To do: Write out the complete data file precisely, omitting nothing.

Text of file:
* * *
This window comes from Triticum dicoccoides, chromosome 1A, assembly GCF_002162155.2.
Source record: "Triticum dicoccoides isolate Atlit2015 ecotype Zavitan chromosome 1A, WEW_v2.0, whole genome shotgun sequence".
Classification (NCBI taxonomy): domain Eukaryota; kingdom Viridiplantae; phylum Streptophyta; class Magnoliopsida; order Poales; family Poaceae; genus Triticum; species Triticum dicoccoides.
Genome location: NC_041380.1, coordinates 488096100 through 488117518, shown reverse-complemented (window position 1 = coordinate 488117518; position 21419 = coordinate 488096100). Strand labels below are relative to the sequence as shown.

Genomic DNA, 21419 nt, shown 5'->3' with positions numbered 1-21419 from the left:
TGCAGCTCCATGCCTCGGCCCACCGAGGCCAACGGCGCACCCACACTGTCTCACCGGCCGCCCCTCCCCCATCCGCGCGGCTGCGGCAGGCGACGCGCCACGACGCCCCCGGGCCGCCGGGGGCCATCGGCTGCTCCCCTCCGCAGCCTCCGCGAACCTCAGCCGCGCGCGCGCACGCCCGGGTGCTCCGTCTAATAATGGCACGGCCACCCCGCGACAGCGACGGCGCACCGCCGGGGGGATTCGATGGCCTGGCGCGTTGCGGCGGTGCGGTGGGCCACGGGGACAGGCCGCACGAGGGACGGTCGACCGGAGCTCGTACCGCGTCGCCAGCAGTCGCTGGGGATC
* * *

This window comes from Triticum dicoccoides, chromosome 1A, assembly GCF_002162155.2.
Source record: "Triticum dicoccoides isolate Atlit2015 ecotype Zavitan chromosome 1A, WEW_v2.0, whole genome shotgun sequence".
Classification (NCBI taxonomy): domain Eukaryota; kingdom Viridiplantae; phylum Streptophyta; class Magnoliopsida; order Poales; family Poaceae; genus Triticum; species Triticum dicoccoides.
Genome location: NC_041380.1, coordinates 488096100 through 488117518, shown reverse-complemented (window position 1 = coordinate 488117518; position 21419 = coordinate 488096100). Strand labels below are relative to the sequence as shown.

Genomic DNA, 21419 nt, shown 5'->3' with positions numbered 1-21419 from the left:
TGCAGCTCCATGCCTCGGCCCACCGAGGCCAACGGCGCACCCACACTGTCTCACCGGCCGCCCCTCCCCCATCCGCGCGGCTGCGGCAGGCGACGCGCCACGACGCCCCCGGGCCGCCGGGGGCCATCGGCTGCTCCCCTCCGCAGCCTCCGCGAACCTCAGCCGCGCGCGCGCACGCCCGGGTGCTCCGTCTAATAATGGCACGGCCACCCCGCGACAGCGACGGCGCACCGCCGGGGGGATTCGATGGCCTGGCGCGTTGCGGCGGTGCGGTGGGCCACGGGGACAGGCCGCACGAGGGACGGTCGACCGGAGCTCGTACCGCGTCGCCAGCAGTCGCTGGGGATC